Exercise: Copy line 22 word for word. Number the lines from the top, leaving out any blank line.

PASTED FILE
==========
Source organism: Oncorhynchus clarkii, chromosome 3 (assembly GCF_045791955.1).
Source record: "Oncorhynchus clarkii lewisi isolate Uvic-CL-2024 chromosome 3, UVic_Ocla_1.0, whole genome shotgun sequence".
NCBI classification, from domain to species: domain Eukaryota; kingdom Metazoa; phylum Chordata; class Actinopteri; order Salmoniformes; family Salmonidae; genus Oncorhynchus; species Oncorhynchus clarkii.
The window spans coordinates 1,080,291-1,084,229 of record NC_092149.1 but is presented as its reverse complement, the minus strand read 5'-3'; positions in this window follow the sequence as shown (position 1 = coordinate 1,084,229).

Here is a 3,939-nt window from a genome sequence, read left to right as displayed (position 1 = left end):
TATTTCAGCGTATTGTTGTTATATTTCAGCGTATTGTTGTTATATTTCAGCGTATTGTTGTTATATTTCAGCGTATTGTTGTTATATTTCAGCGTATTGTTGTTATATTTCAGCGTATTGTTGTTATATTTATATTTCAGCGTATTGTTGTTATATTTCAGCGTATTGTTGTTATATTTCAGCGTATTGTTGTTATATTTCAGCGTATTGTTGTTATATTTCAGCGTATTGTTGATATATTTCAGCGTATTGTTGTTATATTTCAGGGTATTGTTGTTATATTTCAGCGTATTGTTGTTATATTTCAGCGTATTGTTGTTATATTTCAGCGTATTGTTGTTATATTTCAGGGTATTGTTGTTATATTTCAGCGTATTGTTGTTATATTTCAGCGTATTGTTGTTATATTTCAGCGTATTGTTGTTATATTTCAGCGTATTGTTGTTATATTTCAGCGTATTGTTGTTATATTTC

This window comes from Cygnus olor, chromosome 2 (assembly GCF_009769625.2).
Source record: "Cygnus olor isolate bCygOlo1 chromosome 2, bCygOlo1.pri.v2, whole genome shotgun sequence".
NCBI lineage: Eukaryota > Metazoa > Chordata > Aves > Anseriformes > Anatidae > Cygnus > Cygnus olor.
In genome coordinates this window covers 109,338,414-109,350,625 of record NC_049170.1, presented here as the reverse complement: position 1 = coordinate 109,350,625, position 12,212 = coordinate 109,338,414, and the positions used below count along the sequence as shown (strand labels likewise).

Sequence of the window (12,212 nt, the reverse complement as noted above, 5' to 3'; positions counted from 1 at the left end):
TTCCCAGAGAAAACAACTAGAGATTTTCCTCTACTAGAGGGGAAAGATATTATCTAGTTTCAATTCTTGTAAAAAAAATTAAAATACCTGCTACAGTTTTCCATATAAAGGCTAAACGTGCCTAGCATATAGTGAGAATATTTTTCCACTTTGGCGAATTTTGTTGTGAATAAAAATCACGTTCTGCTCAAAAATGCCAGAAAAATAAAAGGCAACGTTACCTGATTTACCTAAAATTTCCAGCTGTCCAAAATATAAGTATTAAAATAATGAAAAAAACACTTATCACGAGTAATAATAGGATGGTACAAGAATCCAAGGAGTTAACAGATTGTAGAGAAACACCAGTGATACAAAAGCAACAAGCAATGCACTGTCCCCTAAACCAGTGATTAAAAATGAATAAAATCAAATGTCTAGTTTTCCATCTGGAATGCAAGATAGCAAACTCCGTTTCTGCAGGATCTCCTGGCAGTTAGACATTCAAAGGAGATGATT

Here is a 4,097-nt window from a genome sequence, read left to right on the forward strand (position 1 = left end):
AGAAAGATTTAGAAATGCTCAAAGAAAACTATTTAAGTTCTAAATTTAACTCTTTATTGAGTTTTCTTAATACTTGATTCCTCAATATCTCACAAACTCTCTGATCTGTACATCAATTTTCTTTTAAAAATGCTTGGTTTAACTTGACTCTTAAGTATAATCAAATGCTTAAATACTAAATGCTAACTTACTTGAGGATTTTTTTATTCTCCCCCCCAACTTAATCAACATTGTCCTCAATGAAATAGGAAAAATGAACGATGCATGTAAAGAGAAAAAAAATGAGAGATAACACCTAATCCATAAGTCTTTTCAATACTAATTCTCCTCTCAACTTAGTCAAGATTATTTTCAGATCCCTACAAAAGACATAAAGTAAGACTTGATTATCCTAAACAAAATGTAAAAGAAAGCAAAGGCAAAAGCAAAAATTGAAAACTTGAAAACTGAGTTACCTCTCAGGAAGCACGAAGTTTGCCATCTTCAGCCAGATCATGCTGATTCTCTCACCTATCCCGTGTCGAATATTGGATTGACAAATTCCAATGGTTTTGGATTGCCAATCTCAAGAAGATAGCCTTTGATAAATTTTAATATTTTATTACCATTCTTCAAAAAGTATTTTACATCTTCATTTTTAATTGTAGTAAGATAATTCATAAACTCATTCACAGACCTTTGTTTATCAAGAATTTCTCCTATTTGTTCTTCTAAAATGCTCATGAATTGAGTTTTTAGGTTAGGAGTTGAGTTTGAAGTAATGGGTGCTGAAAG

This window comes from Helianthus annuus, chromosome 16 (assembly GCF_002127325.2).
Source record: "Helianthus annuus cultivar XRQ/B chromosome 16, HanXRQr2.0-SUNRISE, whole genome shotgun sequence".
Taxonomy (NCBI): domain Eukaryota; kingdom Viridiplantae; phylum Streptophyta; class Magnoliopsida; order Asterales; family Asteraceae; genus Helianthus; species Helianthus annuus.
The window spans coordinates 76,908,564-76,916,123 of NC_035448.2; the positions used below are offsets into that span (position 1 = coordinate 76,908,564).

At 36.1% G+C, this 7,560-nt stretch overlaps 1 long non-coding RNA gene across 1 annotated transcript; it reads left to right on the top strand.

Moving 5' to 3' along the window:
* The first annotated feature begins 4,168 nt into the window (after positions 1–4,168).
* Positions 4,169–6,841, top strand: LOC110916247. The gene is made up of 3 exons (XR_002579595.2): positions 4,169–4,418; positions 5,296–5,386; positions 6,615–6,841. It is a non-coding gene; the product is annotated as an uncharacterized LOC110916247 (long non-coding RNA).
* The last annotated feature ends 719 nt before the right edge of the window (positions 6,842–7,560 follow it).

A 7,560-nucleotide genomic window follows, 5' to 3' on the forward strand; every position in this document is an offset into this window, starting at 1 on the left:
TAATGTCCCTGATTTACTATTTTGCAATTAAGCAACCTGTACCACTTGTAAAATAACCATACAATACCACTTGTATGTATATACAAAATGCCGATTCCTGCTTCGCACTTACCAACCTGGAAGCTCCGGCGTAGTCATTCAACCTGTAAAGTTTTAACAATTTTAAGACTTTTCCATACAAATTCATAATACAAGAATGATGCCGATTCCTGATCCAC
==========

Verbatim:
* Positions 4,169–6,841, top strand: LOC110916247. The gene is made up of 3 exons (XR_002579595.2): positions 4,169–4,418; positions 5,296–5,386; positions 6,615–6,841. It is a non-coding gene; the product is annotated as an uncharacterized LOC110916247 (long non-coding RNA).